Another trend on the rise, fueled by a growing awareness of the environmental impact of traditional transportation, is the demand for clean mobility solutions. Opportunities abound for clean tech companies as governments and consumers alike seek alternatives to traditional fossil fuel-powered vehicles. The push for cleaner air and water is also steering innovation and investment towards sustainable technologies.

The financial sector is also undergoing a transformation, with an increased focus on sustainable financing. Investors are directing funds towards projects and businesses that align with ESG principles. The integration of sustainability metrics into financial decision-making is expected to accelerate, marking a paradigm shift in how capital is allocated. 

Lastly, the concept of just transition also continues to gain prominence as a crucial aspect of climate policy and social justice. The idea emphasises a fair and inclusive shift from traditional, carbon-intensive industries to more sustainable and environmentally friendly alternatives.

Going forward, the outlook for a just transition remains optimistic, reflecting a growing commitment to balancing ecological imperatives with social equity in the pursuit of a sustainable future.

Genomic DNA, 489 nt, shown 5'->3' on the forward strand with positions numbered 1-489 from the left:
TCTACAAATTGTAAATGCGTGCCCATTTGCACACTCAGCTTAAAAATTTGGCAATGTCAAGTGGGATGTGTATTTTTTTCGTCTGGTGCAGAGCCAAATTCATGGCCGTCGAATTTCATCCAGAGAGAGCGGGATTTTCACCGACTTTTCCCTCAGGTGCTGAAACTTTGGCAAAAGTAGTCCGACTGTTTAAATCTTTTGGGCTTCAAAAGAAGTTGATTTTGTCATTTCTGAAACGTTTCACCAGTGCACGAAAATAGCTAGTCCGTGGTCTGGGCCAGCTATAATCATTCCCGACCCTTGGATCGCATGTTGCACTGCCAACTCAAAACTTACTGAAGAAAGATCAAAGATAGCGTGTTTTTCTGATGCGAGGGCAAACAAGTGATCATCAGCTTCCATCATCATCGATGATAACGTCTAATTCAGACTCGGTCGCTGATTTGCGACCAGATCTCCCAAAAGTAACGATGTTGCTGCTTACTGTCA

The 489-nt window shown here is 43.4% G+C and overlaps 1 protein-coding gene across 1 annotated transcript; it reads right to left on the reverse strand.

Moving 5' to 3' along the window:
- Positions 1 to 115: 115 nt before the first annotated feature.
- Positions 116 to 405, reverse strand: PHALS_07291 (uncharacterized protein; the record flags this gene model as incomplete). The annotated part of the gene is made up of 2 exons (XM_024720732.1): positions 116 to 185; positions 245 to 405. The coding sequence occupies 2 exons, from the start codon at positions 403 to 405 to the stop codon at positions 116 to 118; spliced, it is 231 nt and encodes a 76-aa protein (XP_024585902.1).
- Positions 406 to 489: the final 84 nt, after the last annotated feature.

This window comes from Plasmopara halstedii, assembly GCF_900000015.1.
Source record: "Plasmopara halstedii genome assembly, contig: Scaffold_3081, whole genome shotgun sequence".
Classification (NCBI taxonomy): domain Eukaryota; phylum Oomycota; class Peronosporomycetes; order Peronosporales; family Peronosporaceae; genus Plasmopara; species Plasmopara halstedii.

Despite the plethora of initiatives, policies, and geopolitical efforts aimed at curbing emissions, it remains highly probable that global emissions will see an absolute increase in 2024. While strides may be made in reducing emission intensity relative to GDP, overall absolute emissions are anticipated to rise.

The complex interplay of economic activities, policy effectiveness, and geopolitical dynamics underscores the formidable challenges in achieving a significant reduction in global carbon output in the immediate future.

To conclude, in 2024, sustainability is not merely a buzzword; it is a strategic imperative that spans political, economic, and social dimensions. However, balancing economic growth with sustainability goals remains a complex task on the global stage.

As nations, businesses, and consumers recognise the urgent need for responsible and sustainable practices, the trends outlined above will shape a more conscientious and responsible future that will not only ensure a healthier planet but also contribute to the long-term success and resilience of businesses on a global scale.

(Prabodha Acharya is Chief Sustainability Officer, JSW Group, Anuna Banerjee, Deputy Manager, Corporate Sustainability, JSW Group.)